There’s a sense in Wic + Div that something’s going wrong in this recurrence. (Vague spoilers ahead.) Some gods are killed (apparently) ahead of their time, some fall into a sort of civil war and one of them wonders if this could be the last recurrence, that the human race may have no use for gods anymore. It’s the premise of modern celebrity made gorgeous metaphor: these once-anonymous people are no longer themselves, but become avatars of fame, to be loved, feared, shot at, jailed and hunted down. It’s Amy Winehouse, who starved and drank herself into the cartoon image of her music, and whose last concert before her death of alcohol poisoning found her stumbling on stage, the crowd screaming “sing!” at her. Though theatrically dead, Winehouse is still working, having joined the beautiful corpse company of Marilyn, Cobain, Morrison and Hendrix, her face on T-shirts and dorm room posters, worshiped on countless memorial Tumblrs.
There are echoes in Bowie’s lyric, in which “stars” are figures of mystery and pity, sleepless desperate gods. (He sings a line of tabloid shorthand—Brigitte and Brad are easily enough identified, but Jack and Kate* are generic starnames, fit for 1920 or 2056.) Parasitic deities who need worshipers a bit too much, “they watch us from behind their shades” (a triple play on their sunglasses, the blinds of their mansions and their ghosts).
Once it had seemed easier. Bowie liked Andy Warhol’s concept of a “superstar” as being someone who’d convinced enough other people that they were a star. It was how he and his manager sold the American press in 1972 that an oddball who’d barely hit in his home country was somehow a rock celebrity equal to Jagger or Lennon. The premise eventually wore Bowie down but at least it was open to anyone with the gumption to go for it.
But in “Stars,” there’s a sense that stardom has become yet another type of 21st Century spec work, being on the clock whenever an employer needs you. It’s a job in which even the dead stars still have to put in their hours. Consumed by their workloads, the stars are left “sexless and unaroused” like porn actors off camera; they infest our dreams but envy our sleep.
It’s a stardom suited for a world in which the concept of “youth” seems to be eroding. A piece Tom Ewing wrote this week, inspired by the latest UK budget announcements, broke it down: more and more, the young are condemned to barely-veiled conscription. Take on massive debt to get an education, or live off your parents and be accused of being a parasite, or work without labor protections and even for free, to get all-important “exposure.” “The breaking of youth independence and autonomy, the formalisation of young adulthood for the working and lower-middle classes as a time of indenture or debt feels like turning social trends into social engineering, a return to a long-ago conception of Youth that damn well better know its place.”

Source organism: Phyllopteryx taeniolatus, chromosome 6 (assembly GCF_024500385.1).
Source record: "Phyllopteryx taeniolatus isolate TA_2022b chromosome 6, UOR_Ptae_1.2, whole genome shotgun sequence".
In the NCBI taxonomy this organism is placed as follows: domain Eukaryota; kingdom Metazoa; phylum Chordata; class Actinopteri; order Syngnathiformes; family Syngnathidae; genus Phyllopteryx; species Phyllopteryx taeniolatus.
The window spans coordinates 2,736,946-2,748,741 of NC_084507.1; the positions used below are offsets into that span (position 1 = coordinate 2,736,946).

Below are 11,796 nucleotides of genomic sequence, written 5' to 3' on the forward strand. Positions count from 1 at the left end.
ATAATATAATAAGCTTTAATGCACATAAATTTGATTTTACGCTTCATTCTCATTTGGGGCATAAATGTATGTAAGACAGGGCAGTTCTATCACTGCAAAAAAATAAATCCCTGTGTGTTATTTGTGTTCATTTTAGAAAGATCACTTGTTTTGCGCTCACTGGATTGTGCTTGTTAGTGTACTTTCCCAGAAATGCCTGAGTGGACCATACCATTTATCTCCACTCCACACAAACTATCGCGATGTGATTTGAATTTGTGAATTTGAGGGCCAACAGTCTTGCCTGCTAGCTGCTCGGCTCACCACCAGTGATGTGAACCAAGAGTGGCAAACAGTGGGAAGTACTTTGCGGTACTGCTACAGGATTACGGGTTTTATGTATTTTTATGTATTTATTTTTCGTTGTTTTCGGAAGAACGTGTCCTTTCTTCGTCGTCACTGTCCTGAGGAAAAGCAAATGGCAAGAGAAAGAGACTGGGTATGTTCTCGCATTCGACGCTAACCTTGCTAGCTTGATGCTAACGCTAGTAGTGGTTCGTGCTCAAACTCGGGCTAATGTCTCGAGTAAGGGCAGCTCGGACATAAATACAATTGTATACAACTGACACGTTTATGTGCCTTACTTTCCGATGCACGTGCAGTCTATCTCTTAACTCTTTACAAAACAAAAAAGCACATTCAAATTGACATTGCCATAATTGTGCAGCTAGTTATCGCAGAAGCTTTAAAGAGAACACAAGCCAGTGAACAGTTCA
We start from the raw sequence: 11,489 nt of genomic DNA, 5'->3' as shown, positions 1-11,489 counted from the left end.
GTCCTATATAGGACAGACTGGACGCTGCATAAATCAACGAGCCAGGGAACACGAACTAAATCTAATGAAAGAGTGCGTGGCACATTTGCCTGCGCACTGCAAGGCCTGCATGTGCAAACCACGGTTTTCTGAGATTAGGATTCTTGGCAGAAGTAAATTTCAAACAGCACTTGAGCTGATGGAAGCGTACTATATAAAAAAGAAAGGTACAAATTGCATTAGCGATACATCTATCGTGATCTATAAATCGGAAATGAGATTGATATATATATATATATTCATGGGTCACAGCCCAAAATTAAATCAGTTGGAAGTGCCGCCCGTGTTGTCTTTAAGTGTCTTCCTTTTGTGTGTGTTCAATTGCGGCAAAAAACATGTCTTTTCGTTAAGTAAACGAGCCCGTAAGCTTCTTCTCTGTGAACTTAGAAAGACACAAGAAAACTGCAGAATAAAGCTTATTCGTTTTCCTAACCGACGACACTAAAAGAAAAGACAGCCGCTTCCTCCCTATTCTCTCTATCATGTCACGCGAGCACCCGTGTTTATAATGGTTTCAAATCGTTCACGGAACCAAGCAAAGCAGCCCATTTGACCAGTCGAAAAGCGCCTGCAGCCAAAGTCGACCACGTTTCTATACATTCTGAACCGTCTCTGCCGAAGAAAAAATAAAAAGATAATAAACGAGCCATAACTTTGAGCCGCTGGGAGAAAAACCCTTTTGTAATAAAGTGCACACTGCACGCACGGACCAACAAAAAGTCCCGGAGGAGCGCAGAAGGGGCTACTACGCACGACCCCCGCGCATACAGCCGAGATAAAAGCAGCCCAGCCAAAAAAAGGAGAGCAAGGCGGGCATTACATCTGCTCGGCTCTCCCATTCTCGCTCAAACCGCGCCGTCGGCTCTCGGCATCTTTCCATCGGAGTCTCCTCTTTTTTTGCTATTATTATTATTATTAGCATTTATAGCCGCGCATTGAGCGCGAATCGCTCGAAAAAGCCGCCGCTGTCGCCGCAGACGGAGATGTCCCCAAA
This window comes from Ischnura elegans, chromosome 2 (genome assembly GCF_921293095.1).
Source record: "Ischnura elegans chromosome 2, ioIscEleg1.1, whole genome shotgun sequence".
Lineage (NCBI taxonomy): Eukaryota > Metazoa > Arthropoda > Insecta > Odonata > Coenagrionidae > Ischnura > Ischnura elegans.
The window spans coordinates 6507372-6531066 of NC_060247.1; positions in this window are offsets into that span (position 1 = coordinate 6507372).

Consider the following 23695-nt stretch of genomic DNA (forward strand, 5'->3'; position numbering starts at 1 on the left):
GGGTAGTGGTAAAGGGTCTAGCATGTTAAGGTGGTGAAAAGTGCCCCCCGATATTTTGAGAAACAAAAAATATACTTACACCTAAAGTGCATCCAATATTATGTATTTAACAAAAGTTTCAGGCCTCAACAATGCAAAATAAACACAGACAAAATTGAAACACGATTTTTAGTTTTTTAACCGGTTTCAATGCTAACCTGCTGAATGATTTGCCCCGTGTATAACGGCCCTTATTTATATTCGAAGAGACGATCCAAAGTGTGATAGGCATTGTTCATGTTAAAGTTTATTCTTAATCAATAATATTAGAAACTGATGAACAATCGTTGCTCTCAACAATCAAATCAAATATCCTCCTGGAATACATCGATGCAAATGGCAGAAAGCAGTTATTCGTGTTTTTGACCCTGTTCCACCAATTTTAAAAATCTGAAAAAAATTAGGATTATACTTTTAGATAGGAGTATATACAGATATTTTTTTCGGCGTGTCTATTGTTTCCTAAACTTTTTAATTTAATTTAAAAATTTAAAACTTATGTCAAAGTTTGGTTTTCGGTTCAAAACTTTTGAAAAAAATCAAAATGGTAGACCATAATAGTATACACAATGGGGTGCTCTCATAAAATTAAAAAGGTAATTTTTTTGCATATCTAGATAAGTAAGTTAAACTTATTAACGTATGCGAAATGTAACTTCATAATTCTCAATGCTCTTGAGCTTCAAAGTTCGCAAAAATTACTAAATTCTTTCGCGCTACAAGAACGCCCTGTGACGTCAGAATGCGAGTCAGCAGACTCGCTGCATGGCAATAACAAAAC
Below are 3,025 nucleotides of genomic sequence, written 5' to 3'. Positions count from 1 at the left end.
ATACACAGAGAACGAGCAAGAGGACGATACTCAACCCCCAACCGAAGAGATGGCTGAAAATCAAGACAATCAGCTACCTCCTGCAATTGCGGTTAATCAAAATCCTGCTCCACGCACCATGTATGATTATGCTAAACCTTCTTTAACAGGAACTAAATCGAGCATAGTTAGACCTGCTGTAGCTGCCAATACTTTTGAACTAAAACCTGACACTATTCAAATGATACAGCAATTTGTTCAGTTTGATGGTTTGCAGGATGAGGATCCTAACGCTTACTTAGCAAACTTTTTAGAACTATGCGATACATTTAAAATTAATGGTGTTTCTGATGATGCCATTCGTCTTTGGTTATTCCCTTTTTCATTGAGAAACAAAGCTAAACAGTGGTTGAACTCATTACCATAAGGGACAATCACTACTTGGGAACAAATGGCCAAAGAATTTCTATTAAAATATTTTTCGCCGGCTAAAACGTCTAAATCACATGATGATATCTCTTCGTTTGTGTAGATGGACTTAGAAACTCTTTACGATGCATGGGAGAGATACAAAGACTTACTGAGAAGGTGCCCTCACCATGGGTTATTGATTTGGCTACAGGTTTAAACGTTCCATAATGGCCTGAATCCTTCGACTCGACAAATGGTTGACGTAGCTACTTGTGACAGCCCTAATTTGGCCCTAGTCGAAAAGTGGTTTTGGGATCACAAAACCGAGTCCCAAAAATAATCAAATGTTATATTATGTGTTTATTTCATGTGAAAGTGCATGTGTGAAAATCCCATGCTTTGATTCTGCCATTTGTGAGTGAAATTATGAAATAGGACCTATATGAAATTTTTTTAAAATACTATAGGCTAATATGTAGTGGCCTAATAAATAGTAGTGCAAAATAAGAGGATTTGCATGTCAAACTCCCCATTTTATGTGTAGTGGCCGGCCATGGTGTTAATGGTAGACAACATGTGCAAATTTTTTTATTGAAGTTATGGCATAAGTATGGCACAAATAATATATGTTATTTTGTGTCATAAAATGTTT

This feeling is found in Wic + Div as well—the sense that the gods are being exhausted in this recurrence, that their hustle is becoming desperate, that their employer isn’t happy with their productivity. And that their bright, chaotic lives have become inconsequential in the world. They still have their worshipers and altars made to them, but they’re mostly projecting outward, getting little back from the crowd.
Sigismondi’s video for “Stars” played another variation. Apparently inspired by Sophie Miller’s video for the Eurythmics’ “Beethoven,” it dresses Bowie and Tilda Swinton as an older, well-off suburban couple who are stalked, and eventually consumed, by their vampyric counterparts: a beautiful young celebrity couple.
There are mirrors within mirrors, like the use of Swinton, Bowie’s unearthlier counterpart for decades, and the Norwegian model Iselin Steiro, who’d dressed up as some classic Bowie characters for a spread in Paris Vogue in 2010. There’s the reference to Bowie’s work in The Hunger (the vampire couple play off Bowie and Catherine Deneuve’s nightclub-foraging vampires) and of course, on his characterization in the press as a stylistic vampire. It’s also Bowie having fun with the horrific idea that David Bowie Is Old, playing a cranky pensioner enraged by his next door neighbor singing “Jean Genie” at all hours.
You’d expect the video to mock the idea of settled domesticity, that Bowie’s line “we have a nice life” is meant as a joke. But it turns out to be quite true. The star couple simply wants to escape their circuit of limousines and paparazzi spreads and are happy to be found sitting on a sofa, watching other stars work on TV.
Recorded: (backing tracks) 3 May-ca. 15 May 2011, The Magic Shop, NYC; (vocals, overdubs) spring-fall 2012, Magic Shop, Human Worldwide, NYC. Released as a digital single on 26 February 2013 (UK #102).
Top: Gillen and McKelvie, The Wicked + the Divine (all panels from the first five issues, collected in The Faust Act); Bowie with Iselin Steiro, 2013; Bowie, Andreja Pejić, Saskia de Brauw and Swinton.